For some weird reason, the pauper Judge Clark Douglas traded places with won't return his calls.
Our review of The Prince And The Pauper, published February 18th, 2008, is also available.
"I'm not really the prince!"
The final installment of the first batch of "Disney Animation Collection" DVDs offers the 1990 animated short "The Prince and the Pauper and four additional similarly themed vintage shorts. Let's check 'em out.
"The Prince and the Pauper" (25 minutes): A peasant (Mickey Mouse)
and a prince (Mickey Mouse again) decide they would like a change of scenery.
They agree to trade places for a while, allowing the prince to live like a
peasant and vice versa. Goofy, Pluto, and Donald Duck all play supporting roles.
This is far and away the most recent animated short on any of the first three
DVDs, and there's definitely a considerably more modern sensibility and style of
humor when it comes to the animation and storytelling. That said, it's a very
well-animated outing featuring a reasonably enjoyable variation on the Mark
Twain story. It has been included on numerous previous DVD releases.
"The Pied Piper" (7 minutes): The town of Hamelin is suffering
from a horrific rat infestation. They're willing to do just about anything to
get rid of the rats. So, when a pied piper comes to town promising that he can
rid Hamelin of the pesky rodents, they hastily agree. Once things are taken care
of, the townsfolk are hesitant to pay the piper's fee, and the consequences may
be devastating. I didn't particularly like the animation on this one, and the
songs aren't exceptionally good. The story itself is a pretty traditional
retelling of the tale. The short was previously included on the Walt Disney
Treasures: More Silly Symphonies release.
"Old King Cole" (7 minutes): The incredibly ugly Old King Cole
throws a grand party for all the nursery rhyme characters in his kingdom, from
Old Mother Hubbard to Mary, Mary, Quite Contrary. They all sing and dance for
the duration of the short. This one is very similar in tone and animation style
on "The Pied Piper" (in fact, the Pied Piper makes a cameo appearance
at the beginning of the short) and it's similarly underwhelming. Parents may
also want to be aware that characters briefly appear in blackface here. The
short was previously included on the Walt Disney Treasures: More Silly
"A Knight for a Day" (7 minutes): That lovable goofball Goofy
travels back to the 15th Century to participate in a jousting tournament.
Despite his general incompetence when it comes to such things, Goofy (going by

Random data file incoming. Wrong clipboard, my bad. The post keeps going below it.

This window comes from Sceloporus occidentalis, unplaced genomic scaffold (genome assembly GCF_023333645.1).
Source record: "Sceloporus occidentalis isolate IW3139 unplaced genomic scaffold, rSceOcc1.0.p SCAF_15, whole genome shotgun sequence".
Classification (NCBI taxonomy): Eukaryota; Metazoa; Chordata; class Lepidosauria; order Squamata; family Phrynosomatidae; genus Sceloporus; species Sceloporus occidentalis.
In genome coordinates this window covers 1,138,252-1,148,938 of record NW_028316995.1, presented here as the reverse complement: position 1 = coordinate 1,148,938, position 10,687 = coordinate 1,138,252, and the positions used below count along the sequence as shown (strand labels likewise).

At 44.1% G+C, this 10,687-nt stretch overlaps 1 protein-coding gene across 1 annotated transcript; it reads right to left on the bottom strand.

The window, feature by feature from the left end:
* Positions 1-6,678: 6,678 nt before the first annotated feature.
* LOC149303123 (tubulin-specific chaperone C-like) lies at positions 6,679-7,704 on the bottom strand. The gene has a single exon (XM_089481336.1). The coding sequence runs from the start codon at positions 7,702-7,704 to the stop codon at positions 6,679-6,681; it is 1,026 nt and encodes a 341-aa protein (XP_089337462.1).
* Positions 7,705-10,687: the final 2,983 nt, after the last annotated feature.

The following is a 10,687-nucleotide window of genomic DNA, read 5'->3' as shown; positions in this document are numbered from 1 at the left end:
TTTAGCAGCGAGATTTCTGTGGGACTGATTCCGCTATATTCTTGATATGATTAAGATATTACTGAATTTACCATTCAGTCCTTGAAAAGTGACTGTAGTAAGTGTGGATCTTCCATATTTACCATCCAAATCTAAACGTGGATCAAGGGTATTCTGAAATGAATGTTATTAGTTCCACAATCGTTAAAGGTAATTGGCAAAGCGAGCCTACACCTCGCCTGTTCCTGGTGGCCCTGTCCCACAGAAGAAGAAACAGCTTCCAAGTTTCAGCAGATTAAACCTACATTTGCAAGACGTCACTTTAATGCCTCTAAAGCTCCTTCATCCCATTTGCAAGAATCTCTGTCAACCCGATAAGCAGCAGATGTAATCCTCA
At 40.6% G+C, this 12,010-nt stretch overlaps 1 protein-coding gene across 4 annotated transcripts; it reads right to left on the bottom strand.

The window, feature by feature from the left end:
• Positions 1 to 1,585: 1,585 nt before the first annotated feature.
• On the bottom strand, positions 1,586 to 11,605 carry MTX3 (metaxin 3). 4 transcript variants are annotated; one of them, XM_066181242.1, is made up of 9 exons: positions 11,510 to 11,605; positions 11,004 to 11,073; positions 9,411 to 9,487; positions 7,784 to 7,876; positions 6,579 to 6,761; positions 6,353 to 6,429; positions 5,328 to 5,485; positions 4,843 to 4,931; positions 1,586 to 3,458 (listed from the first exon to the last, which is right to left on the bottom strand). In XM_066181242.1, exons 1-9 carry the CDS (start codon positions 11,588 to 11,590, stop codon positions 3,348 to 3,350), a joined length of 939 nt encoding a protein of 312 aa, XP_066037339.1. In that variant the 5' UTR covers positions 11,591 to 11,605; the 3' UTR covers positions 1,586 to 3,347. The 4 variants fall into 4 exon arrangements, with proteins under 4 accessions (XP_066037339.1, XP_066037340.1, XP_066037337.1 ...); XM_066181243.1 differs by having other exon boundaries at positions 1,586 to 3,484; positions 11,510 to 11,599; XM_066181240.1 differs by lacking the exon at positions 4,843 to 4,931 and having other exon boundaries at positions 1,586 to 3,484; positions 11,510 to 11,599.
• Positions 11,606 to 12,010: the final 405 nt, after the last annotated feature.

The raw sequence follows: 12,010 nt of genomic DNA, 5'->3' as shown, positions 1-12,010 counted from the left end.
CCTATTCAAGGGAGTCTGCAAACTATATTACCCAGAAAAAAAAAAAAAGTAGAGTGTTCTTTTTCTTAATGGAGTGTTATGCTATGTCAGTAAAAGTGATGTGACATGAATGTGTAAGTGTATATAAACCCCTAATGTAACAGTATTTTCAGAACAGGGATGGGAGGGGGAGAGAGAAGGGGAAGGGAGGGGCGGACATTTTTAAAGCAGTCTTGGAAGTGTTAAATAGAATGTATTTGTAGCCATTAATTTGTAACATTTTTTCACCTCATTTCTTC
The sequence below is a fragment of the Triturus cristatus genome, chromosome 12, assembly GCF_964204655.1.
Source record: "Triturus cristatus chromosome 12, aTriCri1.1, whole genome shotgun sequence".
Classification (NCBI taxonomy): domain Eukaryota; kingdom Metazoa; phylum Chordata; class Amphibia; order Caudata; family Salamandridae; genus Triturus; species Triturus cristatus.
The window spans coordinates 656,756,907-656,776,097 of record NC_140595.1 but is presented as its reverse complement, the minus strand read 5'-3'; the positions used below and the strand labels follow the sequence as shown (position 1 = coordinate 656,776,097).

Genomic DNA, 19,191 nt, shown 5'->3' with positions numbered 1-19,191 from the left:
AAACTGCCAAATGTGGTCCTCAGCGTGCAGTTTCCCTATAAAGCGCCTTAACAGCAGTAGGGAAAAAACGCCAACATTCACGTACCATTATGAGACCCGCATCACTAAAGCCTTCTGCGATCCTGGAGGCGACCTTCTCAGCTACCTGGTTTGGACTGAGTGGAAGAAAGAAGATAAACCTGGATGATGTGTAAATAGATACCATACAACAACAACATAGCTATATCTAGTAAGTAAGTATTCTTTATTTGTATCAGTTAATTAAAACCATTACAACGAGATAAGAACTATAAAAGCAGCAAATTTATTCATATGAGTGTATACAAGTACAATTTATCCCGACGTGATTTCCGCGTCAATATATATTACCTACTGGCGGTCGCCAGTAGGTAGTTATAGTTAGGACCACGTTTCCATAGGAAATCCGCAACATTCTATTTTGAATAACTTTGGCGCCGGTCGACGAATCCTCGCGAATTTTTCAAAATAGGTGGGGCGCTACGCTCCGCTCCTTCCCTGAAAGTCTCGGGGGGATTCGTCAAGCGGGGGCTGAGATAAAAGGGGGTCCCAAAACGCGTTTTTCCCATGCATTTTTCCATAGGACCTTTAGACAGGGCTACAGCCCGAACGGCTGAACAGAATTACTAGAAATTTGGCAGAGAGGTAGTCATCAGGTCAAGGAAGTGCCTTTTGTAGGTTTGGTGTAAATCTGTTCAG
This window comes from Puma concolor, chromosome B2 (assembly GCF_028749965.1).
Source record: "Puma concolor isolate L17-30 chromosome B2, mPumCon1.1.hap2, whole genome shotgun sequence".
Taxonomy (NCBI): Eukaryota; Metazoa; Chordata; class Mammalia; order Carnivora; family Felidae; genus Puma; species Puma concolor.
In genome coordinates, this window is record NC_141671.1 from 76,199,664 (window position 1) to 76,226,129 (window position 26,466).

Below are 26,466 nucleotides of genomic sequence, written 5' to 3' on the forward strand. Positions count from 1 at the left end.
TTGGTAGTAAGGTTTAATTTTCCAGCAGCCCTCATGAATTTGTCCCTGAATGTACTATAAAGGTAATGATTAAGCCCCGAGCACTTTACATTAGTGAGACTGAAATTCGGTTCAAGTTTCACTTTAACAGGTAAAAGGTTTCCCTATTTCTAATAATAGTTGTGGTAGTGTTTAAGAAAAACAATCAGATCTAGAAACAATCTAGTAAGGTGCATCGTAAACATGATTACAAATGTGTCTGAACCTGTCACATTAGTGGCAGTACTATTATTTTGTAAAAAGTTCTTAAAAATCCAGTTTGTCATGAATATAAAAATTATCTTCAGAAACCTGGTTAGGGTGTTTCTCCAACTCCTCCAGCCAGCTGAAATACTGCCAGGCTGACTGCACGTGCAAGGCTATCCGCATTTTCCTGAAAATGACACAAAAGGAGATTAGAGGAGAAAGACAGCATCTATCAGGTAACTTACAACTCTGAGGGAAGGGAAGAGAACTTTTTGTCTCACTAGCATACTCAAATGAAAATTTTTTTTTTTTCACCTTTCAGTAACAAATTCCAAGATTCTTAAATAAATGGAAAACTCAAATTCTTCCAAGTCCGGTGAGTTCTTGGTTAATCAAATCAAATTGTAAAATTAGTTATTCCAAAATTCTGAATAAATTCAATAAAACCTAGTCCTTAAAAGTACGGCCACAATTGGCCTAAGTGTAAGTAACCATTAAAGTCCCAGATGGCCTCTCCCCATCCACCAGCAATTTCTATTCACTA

the named of "Cedric") somehow manages to do pretty well in the
tournament. This one is amusing from time to time, but the background animation
takes an awful lot of shortcuts. Not one of the better Goofy animated shorts
I've seen. The short was previously included on the Walt Disney Treasures: The Complete Goofy
"Ye Olden Days" (8 minutes): This black and white short stars
Mickey Mouse as a wandering minstrel. The minstrel is journeying across the land
in search of people to play music for. During the course of his journey, he
spies a beautiful princess and determines to have her for himself. Alas, a
wicked prince (played by Goofy, then known as "Dirty Dawg") has all
ready been promised the hand of the princess, and will stop at nothing to make
sure that his marriage takes place as planned. Like most of the shorts on this
set, this one is rather ordinary and unmemorable. The short was previously
included on the Walt Disney Treasures: Mickey
Mouse in Black and White release.
As you might expect, the transfer on "The Prince and the Pauper" is considerably superior to the transfer on any of the other shorts. Vibrant and rich, the short looks quite solid aside from a very minor stream of scratches and flecks. In addition, the audio on the lead feature is considerably busier and more immersive than any of the other shorts. The rest tend to suffer from quite a few scratches and flecks in addition to very pinched audio. In terms of audio and video, this disc is simultaneously the best and the worst the Disney Animation Collection has to offer. There are no extras included on the disc.
This double-dip has been rather affordably priced, but I'd recommend checking out the previous two releases before you consider this one.
It's a close call, but this one is guilty.
Give us your feedback!
What's "fair"? Whether positive or negative, our reviews should be unbiased, informative, and critique the material on its own merits.
Scales of Justice
Review content copyright © 2009 Clark Douglas; Site design and review layout copyright © 2016 Verdict Partners LLC. All rights reserved.